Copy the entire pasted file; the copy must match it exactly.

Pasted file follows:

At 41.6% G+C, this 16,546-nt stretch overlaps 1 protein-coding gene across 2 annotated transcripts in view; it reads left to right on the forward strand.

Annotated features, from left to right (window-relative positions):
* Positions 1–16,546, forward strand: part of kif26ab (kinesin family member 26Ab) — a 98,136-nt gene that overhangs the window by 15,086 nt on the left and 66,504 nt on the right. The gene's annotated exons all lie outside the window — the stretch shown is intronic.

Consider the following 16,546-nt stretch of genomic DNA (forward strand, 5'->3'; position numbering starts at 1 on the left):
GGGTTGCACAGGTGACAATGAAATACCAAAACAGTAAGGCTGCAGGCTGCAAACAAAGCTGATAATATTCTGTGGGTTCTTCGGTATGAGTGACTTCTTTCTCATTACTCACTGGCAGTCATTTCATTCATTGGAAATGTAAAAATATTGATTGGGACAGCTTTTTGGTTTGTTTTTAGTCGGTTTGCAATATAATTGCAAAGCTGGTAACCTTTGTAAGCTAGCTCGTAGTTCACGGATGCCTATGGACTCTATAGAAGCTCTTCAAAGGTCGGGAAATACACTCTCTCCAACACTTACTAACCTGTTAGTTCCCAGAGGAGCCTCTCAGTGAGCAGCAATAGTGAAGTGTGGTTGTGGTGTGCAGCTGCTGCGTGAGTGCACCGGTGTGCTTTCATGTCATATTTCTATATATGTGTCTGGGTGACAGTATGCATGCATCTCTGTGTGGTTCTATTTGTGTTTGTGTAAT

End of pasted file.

At 41.6% G+C, this 16,546-nt stretch overlaps 1 protein-coding gene across 2 annotated transcripts in view; it reads left to right on the forward strand.

Annotated features, from left to right (window-relative positions):
* Positions 1–16,546, forward strand: part of kif26ab (kinesin family member 26Ab) — a 98,136-nt gene that overhangs the window by 15,086 nt on the left and 66,504 nt on the right. The gene's annotated exons all lie outside the window — the stretch shown is intronic.

Consider the following 16,546-nt stretch of genomic DNA (forward strand, 5'->3'; position numbering starts at 1 on the left):
GGGTTGCACAGGTGACAATGAAATACCAAAACAGTAAGGCTGCAGGCTGCAAACAAAGCTGATAATATTCTGTGGGTTCTTCGGTATGAGTGACTTCTTTCTCATTACTCACTGGCAGTCATTTCATTCATTGGAAATGTAAAAATATTGATTGGGACAGCTTTTTGGTTTGTTTTTAGTCGGTTTGCAATATAATTGCAAAGCTGGTAACCTTTGTAAGCTAGCTCGTAGTTCACGGATGCCTATGGACTCTATAGAAGCTCTTCAAAGGTCGGGAAATACACTCTCTCCAACACTTACTAACCTGTTAGTTCCCAGAGGAGCCTCTCAGTGAGCAGCAATAGTGAAGTGTGGTTGTGGTGTGCAGCTGCTGCGTGAGTGCACCGGTGTGCTTTCATGTCATATTTCTATATATGTGTCTGGGTGACAGTATGCATGCATCTCTGTGTGGTTCTATTTGTGTTTGTGTAAT